5 WAYS ENDPOINT SECURITY AND NETWORK SECURITY SHOULD WORK TOGETHER

6 min read

With network security, no single solution will protect against the variety of threats that organizations face. For more comprehensive protection, a combination of hardware and software provides multiple layers of security to defend the network against various threats. The time, cost and manpower required to carefully select, implement and maintain these tools is a huge investment for any organization. However, those within the network environment will not always be inside the perimeter, and the network protection capabilities will not always apply to them. If endpoints are not protected with the right security solution products, these individuals could bypass the perimeter security and introduce outside threats into the environment. The wrong endpoint security product can undo all of the work that has been done to secure the network.

Below are the five things your endpoint should do to prevent a negative impact on your network security posture:

 

1. Integrate threat intelligence natively.

According to a 2016 Ponemon study, 39 percent of respondents agree that all attacks can be blocked if the organization is engaged in the sharing of threat intelligence. Employing global threat intelligence expands protection capabilities beyond the knowledge of one solution to the shared intelligence of a global community. When other members of the community encounter new attacks, that information is shared so all members can automatically detect known threats and quickly identify unknown threats.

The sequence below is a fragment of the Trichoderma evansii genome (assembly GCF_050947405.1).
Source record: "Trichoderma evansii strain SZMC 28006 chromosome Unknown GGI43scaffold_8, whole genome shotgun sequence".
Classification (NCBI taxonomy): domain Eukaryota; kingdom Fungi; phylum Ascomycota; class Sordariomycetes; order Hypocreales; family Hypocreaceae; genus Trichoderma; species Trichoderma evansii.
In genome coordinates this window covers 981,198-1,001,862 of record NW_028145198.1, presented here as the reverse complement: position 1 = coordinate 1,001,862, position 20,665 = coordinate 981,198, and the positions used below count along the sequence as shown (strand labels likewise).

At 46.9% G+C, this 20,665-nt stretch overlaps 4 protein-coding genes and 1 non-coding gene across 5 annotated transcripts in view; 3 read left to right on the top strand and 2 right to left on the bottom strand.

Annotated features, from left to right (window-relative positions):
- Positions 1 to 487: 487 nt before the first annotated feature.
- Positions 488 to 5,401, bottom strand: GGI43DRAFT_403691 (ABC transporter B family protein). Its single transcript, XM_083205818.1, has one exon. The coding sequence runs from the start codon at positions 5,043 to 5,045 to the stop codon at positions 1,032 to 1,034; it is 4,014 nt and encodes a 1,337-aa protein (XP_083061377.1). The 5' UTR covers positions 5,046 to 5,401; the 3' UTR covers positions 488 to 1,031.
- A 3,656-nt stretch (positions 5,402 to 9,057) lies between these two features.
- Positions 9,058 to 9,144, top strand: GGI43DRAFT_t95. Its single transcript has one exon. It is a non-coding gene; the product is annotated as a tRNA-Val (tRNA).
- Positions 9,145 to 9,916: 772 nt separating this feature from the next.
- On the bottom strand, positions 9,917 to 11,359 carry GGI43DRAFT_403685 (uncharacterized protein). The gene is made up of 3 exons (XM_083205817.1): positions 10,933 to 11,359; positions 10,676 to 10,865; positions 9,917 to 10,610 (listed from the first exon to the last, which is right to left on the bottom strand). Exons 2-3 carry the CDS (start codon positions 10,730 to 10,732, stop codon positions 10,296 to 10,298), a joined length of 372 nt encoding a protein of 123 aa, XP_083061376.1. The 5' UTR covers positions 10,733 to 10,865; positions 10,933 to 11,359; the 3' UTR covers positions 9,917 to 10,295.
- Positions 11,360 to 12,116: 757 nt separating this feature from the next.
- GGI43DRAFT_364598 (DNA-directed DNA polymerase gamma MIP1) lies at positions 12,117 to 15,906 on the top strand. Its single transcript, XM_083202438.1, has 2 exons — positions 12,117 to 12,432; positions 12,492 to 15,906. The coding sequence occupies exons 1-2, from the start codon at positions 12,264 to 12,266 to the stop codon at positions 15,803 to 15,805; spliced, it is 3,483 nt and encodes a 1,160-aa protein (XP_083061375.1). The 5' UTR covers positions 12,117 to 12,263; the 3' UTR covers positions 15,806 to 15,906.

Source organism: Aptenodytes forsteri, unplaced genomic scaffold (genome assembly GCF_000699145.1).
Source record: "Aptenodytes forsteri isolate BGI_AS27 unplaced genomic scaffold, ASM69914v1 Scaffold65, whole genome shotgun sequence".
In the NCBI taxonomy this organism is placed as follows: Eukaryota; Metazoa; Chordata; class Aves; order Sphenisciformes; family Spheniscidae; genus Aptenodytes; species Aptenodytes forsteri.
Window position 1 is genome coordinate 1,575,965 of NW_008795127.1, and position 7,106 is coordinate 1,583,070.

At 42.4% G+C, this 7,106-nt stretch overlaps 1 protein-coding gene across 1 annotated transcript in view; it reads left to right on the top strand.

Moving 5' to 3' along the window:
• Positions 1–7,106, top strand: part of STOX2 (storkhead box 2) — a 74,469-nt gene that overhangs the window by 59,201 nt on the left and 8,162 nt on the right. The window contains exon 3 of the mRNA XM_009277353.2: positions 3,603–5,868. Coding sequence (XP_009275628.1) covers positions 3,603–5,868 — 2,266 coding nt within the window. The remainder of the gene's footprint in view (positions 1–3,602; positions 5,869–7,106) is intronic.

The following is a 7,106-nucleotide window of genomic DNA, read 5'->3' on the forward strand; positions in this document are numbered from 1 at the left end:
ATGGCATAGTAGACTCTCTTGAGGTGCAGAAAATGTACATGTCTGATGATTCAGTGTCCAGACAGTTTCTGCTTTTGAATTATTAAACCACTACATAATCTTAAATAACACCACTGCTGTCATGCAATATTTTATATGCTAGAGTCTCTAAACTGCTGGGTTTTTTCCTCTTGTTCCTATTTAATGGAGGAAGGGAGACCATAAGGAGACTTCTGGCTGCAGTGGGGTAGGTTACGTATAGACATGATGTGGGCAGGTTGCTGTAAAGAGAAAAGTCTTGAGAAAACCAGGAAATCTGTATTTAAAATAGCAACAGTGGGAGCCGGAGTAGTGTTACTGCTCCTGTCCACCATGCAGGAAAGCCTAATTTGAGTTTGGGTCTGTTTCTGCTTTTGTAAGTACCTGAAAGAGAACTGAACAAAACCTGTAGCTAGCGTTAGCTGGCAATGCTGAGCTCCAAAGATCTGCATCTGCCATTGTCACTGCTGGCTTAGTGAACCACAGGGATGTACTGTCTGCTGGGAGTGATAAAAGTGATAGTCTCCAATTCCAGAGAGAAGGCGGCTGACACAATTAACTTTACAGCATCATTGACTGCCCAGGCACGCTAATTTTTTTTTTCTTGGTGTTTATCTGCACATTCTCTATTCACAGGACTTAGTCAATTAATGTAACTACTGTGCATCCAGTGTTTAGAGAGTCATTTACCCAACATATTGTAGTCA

Both the network and the endpoint should participate in threat intelligence sharing, continuously applying growing threat intelligence across the devices in their own environments. They should also exchange intelligence with each other so that what is identified and prevented on the endpoint can also be identified and ­prevented on the network.

Threat intelligence alone is not enough, however. Most organizations that subscribe to intelligence feeds are drowning in data they can’t correlate or translate into actionable intelligence. Without the ability to automatically translate threat intelligence into new protections, organizations are just buying more data. The problem gets worse when there is no native integration between the components in an environment to produce and share that threat intelligence. Intelligence that is not natively integrated and cannot be automatically translated into new protections is of little use unless you throw more people at it. The end result would merely be a more people-intensive process of data analysis.

 

2. Protect against known and unknown threats.

Most traditional security products are designed to detect known threats before they enter an organization. In many cases, by the time an unknown threat has been detected, critical assets have already been compromised and detection is too little, too late. Additionally, while attackers often reuse existing malware and exploit techniques, they will also modify existing attacks or create entirely new ones to evade detection. This leaves a whole gamut of threats undetectable by most security products.

Detection and remediation on the network or endpoint are invariably time-consuming, people-intensive and inefficient. This problem can be avoided if both the network and the endpoint can prevent known and unknown threats. Ideally, your endpoint security solution’s prevention capabilities should not rely on signatures nor prior knowledge of an attack or vulnerability, and should incorporate various analysis and prevention methods to maximize effectiveness.

 

3. Be automated.